A 20-year-old Ohio man charged with driving into a crowd of activists in Charlottesville, allegedly threatened or assaulted his disabled mother so violently as a young teenager that she twice called 911, police records show.
In one incident in 2010, Samantha Bloom, who uses a wheelchair, reported that her son, James Alex Fields, had struck her in the head, put his hands over her mouth and threatened to beat her after she told him to stop playing video games, the records show. Bloom said her son was taking medication to control his temper, and she told authorities she was locked in the bathroom.
In October 2011, Bloom called 911 to say that her son was “being very threatening toward her” and that she didn ’t feel “in control on the situation,” according to a dispatcher ’s notes from the call.
And in November 2011, police were asked to come to the house because Bloom was said to want Fields to be assessed at a hospital, according to the records. He had spat in her face, said the caller, whose connection to the family is not clear in the records.
“Mom is scared he is going to become violent here and [is] afraid to transport her by herself” in her own vehicle, a dispatcher wrote.
The previous night, Fields had stood behind her with a 12-inch knife, the caller reported.
“Scared mom to death not knowing if he was going to do something,” the dispatcher ’s report continued.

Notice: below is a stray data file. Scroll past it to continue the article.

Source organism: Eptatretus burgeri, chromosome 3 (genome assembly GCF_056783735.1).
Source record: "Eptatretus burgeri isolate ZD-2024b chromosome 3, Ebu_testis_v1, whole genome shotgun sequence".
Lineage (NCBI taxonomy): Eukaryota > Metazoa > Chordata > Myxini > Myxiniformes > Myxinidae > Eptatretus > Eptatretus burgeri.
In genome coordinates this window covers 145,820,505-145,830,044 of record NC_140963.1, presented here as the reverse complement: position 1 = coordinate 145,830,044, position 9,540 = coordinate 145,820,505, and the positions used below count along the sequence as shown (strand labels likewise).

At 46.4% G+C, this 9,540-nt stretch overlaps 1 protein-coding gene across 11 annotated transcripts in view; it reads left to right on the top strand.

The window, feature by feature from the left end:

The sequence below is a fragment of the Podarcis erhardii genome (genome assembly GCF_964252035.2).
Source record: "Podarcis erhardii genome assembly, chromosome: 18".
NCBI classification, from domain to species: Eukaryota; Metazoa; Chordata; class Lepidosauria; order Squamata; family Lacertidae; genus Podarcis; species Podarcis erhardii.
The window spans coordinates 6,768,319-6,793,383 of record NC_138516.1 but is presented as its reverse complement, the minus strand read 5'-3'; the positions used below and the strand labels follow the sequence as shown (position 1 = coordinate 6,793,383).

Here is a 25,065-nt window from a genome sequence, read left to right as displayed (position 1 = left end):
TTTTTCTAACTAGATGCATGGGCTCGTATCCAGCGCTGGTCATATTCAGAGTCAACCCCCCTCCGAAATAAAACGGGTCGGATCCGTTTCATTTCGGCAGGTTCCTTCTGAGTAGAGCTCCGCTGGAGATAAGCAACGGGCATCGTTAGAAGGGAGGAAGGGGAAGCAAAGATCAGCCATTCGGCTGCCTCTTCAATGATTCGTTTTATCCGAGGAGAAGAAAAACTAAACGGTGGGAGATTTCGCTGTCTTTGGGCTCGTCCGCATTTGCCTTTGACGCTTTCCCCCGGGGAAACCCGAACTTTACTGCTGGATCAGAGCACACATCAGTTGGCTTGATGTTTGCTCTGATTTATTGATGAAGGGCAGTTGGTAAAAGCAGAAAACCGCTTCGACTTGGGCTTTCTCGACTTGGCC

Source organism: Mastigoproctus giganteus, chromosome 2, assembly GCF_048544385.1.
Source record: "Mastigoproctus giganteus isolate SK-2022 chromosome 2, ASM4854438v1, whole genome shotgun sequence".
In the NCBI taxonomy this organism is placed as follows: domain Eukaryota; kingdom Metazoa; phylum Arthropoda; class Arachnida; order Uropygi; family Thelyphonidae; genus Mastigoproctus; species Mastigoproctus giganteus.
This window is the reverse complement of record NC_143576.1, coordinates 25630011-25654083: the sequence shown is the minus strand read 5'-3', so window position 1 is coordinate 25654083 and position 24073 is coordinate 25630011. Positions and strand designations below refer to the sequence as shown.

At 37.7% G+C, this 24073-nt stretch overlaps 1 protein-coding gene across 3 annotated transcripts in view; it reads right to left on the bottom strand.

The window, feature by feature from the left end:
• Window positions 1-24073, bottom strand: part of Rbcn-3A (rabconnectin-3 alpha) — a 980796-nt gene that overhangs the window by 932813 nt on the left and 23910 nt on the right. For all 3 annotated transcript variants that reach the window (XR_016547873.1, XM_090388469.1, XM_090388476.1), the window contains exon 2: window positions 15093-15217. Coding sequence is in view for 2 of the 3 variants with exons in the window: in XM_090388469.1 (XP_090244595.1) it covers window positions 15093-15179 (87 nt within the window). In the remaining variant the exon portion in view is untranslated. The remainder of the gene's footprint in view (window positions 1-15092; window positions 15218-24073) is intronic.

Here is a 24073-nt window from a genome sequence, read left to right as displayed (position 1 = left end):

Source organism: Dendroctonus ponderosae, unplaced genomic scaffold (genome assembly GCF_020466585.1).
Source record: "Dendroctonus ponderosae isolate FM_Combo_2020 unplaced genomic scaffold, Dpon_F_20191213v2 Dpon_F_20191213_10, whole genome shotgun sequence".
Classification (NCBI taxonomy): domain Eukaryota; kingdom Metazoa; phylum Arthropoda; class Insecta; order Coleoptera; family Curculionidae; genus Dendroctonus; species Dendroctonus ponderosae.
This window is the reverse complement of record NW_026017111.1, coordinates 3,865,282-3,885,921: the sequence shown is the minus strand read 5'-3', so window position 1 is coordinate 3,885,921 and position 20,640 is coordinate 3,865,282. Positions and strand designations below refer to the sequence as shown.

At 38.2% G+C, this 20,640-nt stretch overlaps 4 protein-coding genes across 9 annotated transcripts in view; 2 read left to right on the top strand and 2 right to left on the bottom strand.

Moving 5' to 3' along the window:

Fields was arrested Saturday on suspicion of second-degree murder, hit and run and three counts of malicious wounding after his Dodge Challenger smashed into a group of activists demonstrating against a gathering of white supremacists. One person was killed and 19 were injured. Fields was denied bail Monday in his first court appearance, appearing via a video link from Albemarle Regional Jail.
[Fields was a Nazi sympathizer, his former teacher says]
The 911 records cover police calls made while Fields and his mother lived in Florence, Ky., about 20 minutes southwest of Cincinnati. Within the past two years, they moved near Toledo. The records do not indicate what happened as a result of the calls.
Details of the calls were first reported Monday by the website TMZ.
Charles Weber, the attorney appointed to represent Fields, did not immediately respond to a phone message seeking comment.
Higdon reported from Florence, Ky.